Senior Research Scientist, ISI Foundation, Turin, Italy
Yelena Mejova is a Senior Research Scientist at the ISI Foundation in Turin, Italy, working in the area of Data Science for Social Impact and Sustainability. Her research concerns the use of social media in health informatics, especially in lifestyle diseases and mental health, as well as for tracking political speech and other cultural phenomena. Since 2023, she is a co-Editor-in-Chief of EPJ Data Science. Previously as a scientist at the Qatar Computing Research Institute, Yelena was a part of the Social Computing Group working on computational social science, especially as applied to tracking real-life health signals. As a post-doctoral researcher at Yahoo Research Barcelona, she was a part of Web Mining and User Engagement groups.
Improved Geolocation in Humanitarian Documents
Enrico Belliardo, Kyriaki Kalimeri
ACM GoodIT [Best Paper Award]
We develop annotated resources to fine-tune the popular Named Entity Recognition (NER) tools Spacy and roBERTa to perform geotagging of humanitarian texts. We then propose a geocoding method FeatureRank which links the candidate locations to the GeoNames database. We find that not only does the humanitarian-domain data improves the performance of the classifiers (up to F1 = 0.92), but it also alleviates some of the bias of the existing tools, which erroneously favor locations in the Western countries.
Populist Advertising on Facebook in Europe
Arthur Capozzi (UniTo), Gianmarco De Francisci Morales (CENTAI), Yelena Mejova, Corrado Monti (CENTAI), Andre Panisson (CENTAI)
This study compares how populist parties advertised on Facebook during the 2019 European Parliamentary election. By using data from Meta (previously Facebook) Ad Library, we analyze 45k ad campaigns by 39 parties, both populist and mainstream, in Germany, United Kingdom, Italy, Spain, and Poland. While populist parties represent just over 20% of the total expenditure on political ads, they account for 40% of the total impressions–most of which from Eurosceptic and far-right parties
Global misinformation spillovers in the online vaccination debate before and during COVID-19
Jacopo Lenti, Kyriaki Kalimeri, André Panisson, Daniela Paolotti, Michele Tizzani, Yelena Mejova, and Michele Starnini
We leverage 316 million vaccine-related Twitter messages in 18 languages, from October 2019 to March 2021, to quantify misinformation flows between users exposed to anti-vaccination (no-vax) content. We find that, during the pandemic, no-vax communities became more central in the country-specific debates and their cross-border connections strengthened, revealing a global Twitter anti-vaccination network. U.S. users are central in this network, while Russian users also become net exporters of misinformation during vaccination roll-out.
Mapping Urban Socioeconomic Inequalities in Developing Countries through Facebook Ads
Simone Piaggesi, Serena Giurgola, Márton Karsai (Central European University), André Panisson, and Michele Tizzoni
We collect advertising audience estimates from Facebook to predict socioeconomic conditions of urban residents, at a fine spatial granularity, in four large urban areas: Atlanta (USA), Bogotá (Colombia), Santiago (Chile), and Casablanca (Morocco). We find that behavioral attributes inferred from the Facebook marketing platform can accurately map the socioeconomic status of residential areas within cities, and that predictive performance is comparable in both high and low-resource settings.
Effects of Social Isolation on Self-disclosure of Loneliness
Anya Hommadova Lu (Sam Houston State University)
This study explores the effect of unprecedented mass isolation during COVID-19 lockdowns through the lens of self-disclosure of loneliness on Twitter. Using a dataset of 30 million public tweets, we use machine learning to identify tweets that contain self-disclosure of loneliness. We propose an updated typology of loneliness that captures the possibilities offered by the affordances of social media. In a second study, we examine the quality of response to such loneliness disclosures.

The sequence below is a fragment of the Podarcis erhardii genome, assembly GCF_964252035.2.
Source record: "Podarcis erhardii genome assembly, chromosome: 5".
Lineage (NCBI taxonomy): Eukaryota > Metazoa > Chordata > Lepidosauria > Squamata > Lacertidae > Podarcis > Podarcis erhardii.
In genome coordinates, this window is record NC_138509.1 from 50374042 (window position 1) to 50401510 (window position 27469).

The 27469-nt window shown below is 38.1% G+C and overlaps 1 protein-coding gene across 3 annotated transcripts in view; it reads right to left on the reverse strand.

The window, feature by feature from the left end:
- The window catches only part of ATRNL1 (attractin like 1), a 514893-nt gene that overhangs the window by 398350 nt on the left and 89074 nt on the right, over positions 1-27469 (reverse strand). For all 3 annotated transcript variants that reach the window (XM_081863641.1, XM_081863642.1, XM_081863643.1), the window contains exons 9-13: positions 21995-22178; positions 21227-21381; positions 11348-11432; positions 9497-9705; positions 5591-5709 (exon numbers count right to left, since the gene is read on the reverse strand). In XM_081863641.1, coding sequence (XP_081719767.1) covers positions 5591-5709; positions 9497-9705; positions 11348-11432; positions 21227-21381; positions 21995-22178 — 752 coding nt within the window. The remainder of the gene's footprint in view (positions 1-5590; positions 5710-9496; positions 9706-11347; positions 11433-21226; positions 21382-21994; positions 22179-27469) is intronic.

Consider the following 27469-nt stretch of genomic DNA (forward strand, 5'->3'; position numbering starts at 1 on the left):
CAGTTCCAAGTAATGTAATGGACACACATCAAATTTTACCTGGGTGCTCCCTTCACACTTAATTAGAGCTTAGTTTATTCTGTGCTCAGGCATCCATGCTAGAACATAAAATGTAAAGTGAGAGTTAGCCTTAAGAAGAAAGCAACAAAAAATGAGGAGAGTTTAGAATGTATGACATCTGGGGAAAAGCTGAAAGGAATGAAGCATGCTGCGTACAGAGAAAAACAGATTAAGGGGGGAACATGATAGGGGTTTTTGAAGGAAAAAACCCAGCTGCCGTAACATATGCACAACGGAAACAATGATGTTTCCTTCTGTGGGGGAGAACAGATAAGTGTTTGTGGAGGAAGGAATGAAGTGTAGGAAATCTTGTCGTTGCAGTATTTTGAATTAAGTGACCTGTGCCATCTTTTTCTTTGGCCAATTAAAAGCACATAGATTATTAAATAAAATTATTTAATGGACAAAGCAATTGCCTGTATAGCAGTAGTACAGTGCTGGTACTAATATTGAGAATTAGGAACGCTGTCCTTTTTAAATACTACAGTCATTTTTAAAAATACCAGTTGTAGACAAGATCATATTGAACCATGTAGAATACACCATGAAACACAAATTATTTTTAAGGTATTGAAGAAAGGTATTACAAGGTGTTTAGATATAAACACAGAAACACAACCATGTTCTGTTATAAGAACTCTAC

Modeling Political Activism around Gun Debate via Social Media
Gianmarco De Francisci Morales (ISI Foundation), Jisun An & Haewoon Kwak (Singapore Management University)
In this study, we employ social media signals to examine the predictors of offline political activism, at both population and individual level. We show that it is possible to classify the stance of users on the gun issue, especially accurately when network information is available.
Tracking Echo Chambers around Vaccination during COVID-19
Giuseppe Crupi, Michele Tizzani, Daniela Paolotti, Andre Panisson (ISI Foundation)
In this study we ask, how has the Italian discussion around vaccination changed during the COVID-19 pandemic, and have the unprecedented events of 2020-2021 been able to break the echo chamber around this topic? We find the stark division between vaccine supporters and hesitant individuals to continue throughout the vaccination campaign. However, we find an increasing commonality in the topical focus of the vaccine supporters and vaccine hesitant, pointing to possible avenues of engagement.
Search Engine Mediation of Abortion Accessibility in the United States
Yelena Mejova, Tatiana Gracyk (Cleveland State University), Ronald E. Robertson (Northeastern University)
We ask, to what degree does Google Search provide quality responses to users searching for an abortion provider, specifically in terms of directing them to abortion clinics or crisis pregnancy centers (which aim to dissuade women from abortion). To answer this question, we considered the scenario of a woman searching for abortion services online, and conducted 10 abortion-related queries from 467 locations across the United States.
Media Sharing Behavior Change as Proxy for Mobility during COVID-19
Nicolas Kourtellis (Telefonica Research, Spain)
We examine the usefulness of video sharing on social media as a proxy of the amount of time Internet users spend at home. In particular, we focus on the number of people sharing YouTube videos on Twitter before and during COVID-19 lockdown measures were imposed by 109 countries. We find that the media sharing behavior differs widely between countries, in some having immediate response to the lockdown decrees - mostly by increasing the sharing volume dramatically - while in others having a substantial lag.